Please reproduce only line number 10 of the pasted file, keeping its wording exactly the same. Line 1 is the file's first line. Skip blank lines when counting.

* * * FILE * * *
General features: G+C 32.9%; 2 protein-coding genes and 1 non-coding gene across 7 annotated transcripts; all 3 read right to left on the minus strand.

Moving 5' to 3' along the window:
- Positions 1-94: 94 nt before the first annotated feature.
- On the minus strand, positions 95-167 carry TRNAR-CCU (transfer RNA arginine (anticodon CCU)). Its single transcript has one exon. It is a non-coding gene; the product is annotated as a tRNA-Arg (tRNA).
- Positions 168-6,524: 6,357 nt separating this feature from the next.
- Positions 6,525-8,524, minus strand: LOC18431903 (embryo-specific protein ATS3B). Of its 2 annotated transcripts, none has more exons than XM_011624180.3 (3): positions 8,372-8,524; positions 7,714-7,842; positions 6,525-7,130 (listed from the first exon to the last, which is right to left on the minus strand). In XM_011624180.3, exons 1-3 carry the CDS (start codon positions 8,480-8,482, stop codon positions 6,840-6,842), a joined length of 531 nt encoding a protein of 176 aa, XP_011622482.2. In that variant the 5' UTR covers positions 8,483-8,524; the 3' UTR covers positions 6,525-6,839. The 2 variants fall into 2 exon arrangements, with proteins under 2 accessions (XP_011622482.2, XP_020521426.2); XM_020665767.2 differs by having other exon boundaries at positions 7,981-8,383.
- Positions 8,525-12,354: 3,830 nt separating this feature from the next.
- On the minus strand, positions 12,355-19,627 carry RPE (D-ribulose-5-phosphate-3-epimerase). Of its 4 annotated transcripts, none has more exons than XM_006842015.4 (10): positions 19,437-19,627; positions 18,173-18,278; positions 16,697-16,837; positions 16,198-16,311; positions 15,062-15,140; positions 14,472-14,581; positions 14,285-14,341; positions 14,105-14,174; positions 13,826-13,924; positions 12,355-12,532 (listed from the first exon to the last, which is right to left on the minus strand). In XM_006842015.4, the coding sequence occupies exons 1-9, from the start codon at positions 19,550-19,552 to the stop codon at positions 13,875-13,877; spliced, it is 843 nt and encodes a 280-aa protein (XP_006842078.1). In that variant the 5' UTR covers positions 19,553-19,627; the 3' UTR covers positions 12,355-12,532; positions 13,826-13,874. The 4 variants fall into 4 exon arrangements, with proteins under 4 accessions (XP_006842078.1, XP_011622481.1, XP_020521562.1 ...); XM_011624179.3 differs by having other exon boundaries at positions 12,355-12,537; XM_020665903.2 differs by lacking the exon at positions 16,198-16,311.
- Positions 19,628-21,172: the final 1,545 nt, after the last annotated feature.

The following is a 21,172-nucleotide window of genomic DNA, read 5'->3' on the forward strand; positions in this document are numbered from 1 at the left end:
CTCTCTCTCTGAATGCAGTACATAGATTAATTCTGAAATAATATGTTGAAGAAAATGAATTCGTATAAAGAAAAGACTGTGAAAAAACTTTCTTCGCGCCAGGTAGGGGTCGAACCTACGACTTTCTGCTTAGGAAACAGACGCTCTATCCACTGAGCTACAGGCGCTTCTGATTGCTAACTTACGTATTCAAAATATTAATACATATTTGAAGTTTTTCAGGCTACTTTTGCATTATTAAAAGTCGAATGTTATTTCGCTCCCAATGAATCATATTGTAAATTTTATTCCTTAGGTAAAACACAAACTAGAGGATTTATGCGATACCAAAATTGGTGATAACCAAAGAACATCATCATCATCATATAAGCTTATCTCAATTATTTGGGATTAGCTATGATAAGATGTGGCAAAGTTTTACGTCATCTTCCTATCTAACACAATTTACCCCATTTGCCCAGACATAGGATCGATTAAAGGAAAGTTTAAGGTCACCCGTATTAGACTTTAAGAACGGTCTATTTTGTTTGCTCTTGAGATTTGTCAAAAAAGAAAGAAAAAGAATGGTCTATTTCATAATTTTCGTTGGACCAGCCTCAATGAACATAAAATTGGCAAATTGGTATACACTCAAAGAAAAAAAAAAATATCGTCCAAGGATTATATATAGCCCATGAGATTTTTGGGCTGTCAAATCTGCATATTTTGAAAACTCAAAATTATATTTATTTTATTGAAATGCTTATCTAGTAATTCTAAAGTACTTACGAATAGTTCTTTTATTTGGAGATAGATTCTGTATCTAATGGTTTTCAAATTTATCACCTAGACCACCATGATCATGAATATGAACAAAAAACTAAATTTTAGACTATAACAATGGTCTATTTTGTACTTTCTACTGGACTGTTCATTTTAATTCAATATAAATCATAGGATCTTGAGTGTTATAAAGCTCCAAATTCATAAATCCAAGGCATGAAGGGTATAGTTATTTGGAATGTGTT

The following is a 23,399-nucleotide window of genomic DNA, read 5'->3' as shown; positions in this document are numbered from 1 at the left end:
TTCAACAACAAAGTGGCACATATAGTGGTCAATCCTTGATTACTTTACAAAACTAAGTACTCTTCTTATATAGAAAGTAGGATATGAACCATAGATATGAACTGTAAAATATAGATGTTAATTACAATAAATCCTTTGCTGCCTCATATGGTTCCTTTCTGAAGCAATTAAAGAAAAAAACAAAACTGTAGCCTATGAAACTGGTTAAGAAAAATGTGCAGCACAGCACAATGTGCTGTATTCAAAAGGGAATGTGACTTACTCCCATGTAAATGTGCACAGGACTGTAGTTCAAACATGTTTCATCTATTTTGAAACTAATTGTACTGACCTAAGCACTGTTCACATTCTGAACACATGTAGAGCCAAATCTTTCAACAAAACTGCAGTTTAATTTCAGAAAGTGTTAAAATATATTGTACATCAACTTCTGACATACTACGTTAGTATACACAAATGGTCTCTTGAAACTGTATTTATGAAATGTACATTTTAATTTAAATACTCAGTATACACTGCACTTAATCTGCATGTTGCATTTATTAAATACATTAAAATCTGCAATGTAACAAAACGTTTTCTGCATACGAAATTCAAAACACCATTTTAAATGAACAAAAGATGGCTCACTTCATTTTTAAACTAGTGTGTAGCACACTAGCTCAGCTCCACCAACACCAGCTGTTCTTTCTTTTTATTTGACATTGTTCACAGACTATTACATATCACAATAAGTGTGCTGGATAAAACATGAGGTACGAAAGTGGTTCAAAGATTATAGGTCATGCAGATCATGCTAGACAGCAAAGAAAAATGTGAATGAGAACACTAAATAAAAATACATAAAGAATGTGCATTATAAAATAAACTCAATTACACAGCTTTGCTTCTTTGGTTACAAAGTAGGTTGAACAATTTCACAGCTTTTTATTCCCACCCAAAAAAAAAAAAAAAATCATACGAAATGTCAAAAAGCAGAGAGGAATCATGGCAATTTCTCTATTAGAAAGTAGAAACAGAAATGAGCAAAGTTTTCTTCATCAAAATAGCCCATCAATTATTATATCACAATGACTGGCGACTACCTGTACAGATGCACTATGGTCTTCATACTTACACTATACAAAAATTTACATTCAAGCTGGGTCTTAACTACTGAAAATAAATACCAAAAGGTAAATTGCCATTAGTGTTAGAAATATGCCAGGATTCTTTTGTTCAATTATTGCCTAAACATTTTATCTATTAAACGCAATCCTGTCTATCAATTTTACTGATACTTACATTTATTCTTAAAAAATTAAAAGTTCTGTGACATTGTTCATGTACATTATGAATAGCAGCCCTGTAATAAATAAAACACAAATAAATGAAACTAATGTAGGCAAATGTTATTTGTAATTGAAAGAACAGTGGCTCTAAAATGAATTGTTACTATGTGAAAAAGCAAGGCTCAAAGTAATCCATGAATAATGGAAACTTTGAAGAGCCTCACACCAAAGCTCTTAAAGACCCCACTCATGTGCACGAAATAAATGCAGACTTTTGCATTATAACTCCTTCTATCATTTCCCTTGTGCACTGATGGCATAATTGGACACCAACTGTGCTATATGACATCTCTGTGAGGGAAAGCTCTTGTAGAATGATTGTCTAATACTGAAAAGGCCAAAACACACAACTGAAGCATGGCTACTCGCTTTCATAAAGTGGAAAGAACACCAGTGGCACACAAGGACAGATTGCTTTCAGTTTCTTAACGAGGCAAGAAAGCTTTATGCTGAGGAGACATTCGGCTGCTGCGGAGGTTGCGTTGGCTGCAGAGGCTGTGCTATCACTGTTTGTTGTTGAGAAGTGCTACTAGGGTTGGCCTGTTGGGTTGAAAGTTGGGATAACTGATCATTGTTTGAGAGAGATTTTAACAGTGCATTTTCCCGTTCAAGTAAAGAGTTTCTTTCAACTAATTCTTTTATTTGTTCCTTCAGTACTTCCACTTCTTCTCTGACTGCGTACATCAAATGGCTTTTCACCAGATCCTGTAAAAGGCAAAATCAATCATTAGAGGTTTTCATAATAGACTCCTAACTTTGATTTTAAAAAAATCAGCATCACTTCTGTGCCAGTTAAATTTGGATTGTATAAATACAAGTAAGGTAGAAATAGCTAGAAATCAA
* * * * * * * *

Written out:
The following is a 21,172-nucleotide window of genomic DNA, read 5'->3' on the forward strand; positions in this document are numbered from 1 at the left end: